Construction of ternary phase diagram

Different ratios of Tween80 (surfactant), Transcutol (co-surfactant) and castor oil were mixed to prepare other systems. We took 10 mL of 0.1N hydrochloric acid in a beaker and then added to it a mixture of tween 80, Transcutol and castor oil was mixed. We mixed the contents of this beaker using a magnetic stirrer at 37°C.

Formulation of self-microemulsifying drug delivery system by applying 32 factorial design

We selected 32 full factorial designs to study the effect of independent variables, amount of surfactant and oil, on dependent variables, emulsification time and per cent drug release of liquid SMEDDS using Design Expert 7.0 version, Stat-Ease, USA. The factorial design utilises various interactive and polynomial terms to evaluate dependent responses statistically.

In this design, we evaluated two factors at three levels. The two independent variables were selected, namely tween 80 (surfactant) denoted in the table as (X1) and castor oil (oil) represented in the table as (X2). [Table 1] shows the development of batches of SMEDDS by 32 factorial designs. The table also shows the coded level and actual level of each factor. All the nine possible formulations went through experimental trials, as shown in [Table 2].
Table 1: Development of batches of self-microemulsifying drug delivery system by 32 factorial designs

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Table 2: Formulation of self-microemulsifying drug delivery system of paclitaxel along with batch code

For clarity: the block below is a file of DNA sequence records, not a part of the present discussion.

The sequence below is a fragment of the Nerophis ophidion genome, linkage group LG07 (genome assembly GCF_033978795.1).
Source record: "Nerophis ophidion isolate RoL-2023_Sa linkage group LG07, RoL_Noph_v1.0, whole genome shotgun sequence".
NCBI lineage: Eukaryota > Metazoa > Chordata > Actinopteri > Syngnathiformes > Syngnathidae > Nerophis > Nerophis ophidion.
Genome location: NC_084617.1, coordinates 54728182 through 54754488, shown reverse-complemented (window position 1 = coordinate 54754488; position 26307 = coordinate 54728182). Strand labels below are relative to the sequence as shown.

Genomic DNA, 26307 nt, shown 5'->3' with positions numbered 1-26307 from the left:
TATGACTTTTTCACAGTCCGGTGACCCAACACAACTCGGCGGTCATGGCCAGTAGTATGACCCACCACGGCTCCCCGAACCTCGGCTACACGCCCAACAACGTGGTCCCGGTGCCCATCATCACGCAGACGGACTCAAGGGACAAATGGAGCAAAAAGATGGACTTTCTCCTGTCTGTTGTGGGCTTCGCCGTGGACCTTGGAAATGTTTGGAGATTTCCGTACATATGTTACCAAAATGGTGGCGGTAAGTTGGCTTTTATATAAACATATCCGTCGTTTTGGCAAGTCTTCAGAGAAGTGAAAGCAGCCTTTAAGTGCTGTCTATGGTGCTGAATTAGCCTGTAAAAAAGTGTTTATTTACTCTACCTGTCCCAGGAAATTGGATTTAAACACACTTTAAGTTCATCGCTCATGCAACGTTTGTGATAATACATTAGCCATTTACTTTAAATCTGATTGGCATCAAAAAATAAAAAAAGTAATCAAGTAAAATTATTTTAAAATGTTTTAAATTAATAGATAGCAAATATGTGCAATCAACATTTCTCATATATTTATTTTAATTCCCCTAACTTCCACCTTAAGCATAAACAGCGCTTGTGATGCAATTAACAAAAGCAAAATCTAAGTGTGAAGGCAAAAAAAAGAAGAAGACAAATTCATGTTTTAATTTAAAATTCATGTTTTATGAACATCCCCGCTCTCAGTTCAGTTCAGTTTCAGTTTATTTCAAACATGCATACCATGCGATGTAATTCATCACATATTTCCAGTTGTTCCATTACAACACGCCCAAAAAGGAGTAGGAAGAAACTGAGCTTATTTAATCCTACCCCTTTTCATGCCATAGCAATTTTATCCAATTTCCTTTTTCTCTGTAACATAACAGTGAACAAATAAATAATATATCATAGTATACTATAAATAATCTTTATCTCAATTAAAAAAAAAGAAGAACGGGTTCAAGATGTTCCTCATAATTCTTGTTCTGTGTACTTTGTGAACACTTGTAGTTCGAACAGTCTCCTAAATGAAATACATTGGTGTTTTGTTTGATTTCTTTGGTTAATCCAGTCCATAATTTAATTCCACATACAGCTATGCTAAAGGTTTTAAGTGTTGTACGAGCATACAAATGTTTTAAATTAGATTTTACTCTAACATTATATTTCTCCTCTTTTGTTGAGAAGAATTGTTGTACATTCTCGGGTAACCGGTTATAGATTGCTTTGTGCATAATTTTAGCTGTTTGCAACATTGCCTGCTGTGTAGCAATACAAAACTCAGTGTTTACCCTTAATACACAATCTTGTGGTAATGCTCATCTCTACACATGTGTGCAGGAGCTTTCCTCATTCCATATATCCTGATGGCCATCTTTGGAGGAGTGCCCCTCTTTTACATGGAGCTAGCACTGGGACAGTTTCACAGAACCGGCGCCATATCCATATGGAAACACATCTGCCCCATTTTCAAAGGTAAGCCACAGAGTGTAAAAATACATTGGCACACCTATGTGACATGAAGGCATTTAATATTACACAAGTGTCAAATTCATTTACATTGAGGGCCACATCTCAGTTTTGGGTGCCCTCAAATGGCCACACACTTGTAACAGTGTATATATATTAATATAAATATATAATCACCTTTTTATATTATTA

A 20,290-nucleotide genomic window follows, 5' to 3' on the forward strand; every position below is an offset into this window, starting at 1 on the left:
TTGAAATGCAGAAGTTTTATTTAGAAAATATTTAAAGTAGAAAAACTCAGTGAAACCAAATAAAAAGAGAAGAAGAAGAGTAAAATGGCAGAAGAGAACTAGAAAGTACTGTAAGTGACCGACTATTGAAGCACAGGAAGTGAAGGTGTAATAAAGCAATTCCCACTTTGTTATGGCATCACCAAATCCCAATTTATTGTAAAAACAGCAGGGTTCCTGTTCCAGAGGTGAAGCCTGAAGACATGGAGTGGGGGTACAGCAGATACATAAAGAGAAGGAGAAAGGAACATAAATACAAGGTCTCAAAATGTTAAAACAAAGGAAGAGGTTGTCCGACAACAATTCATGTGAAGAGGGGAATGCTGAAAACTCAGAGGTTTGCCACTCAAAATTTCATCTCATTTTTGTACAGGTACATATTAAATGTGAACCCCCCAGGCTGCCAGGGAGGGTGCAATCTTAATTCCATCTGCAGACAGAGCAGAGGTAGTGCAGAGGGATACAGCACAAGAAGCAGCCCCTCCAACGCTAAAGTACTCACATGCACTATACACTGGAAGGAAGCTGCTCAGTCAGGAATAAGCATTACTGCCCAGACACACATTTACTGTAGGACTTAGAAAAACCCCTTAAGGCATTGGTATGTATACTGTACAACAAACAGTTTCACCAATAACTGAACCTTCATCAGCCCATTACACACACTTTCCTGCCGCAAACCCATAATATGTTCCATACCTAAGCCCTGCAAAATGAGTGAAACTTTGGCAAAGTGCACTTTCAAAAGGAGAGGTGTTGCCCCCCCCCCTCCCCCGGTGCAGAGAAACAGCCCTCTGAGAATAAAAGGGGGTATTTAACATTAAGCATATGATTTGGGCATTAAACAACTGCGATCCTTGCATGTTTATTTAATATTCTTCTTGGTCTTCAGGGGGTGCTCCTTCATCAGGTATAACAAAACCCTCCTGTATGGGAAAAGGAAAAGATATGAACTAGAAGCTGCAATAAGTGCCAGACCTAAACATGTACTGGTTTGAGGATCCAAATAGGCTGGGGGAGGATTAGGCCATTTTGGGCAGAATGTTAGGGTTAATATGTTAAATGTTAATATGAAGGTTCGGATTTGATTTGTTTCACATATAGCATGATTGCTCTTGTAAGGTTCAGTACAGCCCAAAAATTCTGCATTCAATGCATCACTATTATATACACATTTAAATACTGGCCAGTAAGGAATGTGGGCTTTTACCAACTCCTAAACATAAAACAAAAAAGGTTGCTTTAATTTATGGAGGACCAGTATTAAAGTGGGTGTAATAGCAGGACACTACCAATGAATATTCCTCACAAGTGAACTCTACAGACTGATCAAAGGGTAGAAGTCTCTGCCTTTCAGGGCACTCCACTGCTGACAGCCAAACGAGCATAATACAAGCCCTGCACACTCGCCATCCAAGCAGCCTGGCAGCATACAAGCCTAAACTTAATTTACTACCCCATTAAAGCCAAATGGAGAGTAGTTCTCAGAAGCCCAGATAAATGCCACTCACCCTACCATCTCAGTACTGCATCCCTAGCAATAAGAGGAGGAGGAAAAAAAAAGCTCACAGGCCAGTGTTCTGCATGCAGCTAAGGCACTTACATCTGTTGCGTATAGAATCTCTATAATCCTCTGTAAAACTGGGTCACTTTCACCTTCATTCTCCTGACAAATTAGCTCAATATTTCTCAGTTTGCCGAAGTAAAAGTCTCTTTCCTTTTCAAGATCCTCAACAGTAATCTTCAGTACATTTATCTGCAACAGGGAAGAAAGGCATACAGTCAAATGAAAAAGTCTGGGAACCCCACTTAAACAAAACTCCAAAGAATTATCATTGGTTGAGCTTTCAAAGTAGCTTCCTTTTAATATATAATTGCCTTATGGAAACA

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Method of preparation of self-microemulsifying drug delivery system

We formulated all nine formulations containing different concentrations of castor oil (oil), tween 80 (surfactant) and Transcutol (co-surfactant) by the following method. [Table 2] shows the quantity of each ingredient to be incorporated in preparation. [Figure 1] shows the chart of the preparation method of SMEDDS.
Figure 1: Preparation of self-micro emulsifying drug delivery system

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Evaluation of prepared self-microemulsifying drug delivery system

Determination of optical transparency

All the formulations (B1–B9) were inspected visually in the presence of good light. We observed them against a black and white bright background. We checked them for clarity and transparency.[13]

Robustness to dilution study

We studied robustness to dilution by diluting the formulations (B1–B9) to 50, 100 and 1000 times with dissolution media, i. e., 0.1N HCl solution. The diluted samples were stored for 24 h and observed for any sign of phase separation or precipitation.[14]

Rheological measurement

We performed the rheological measurement of formulations (B1–B9) with the Brookfield viscometer (RV II) with a spindle no. 3. 100 ml of the formulation was taken in a beaker and allowed to settle at 25°C for 10 min before viscosity measurement. Finally, we recorded the dial reading and calculated viscosity.[15]

Determination of emulsification time

The emulsification time of formulations (B1–B9) was determined using dissolution apparatus II (paddle type). In brief, we added 1 mL of each formulation to 500 mL of 0.1N HCl solution at 37°C. Gentle agitation was provided by dissolution paddle rotating at 75 rpm. We assessed the emulsification time visually and then noted the time.[16]

Determination of percentage drug content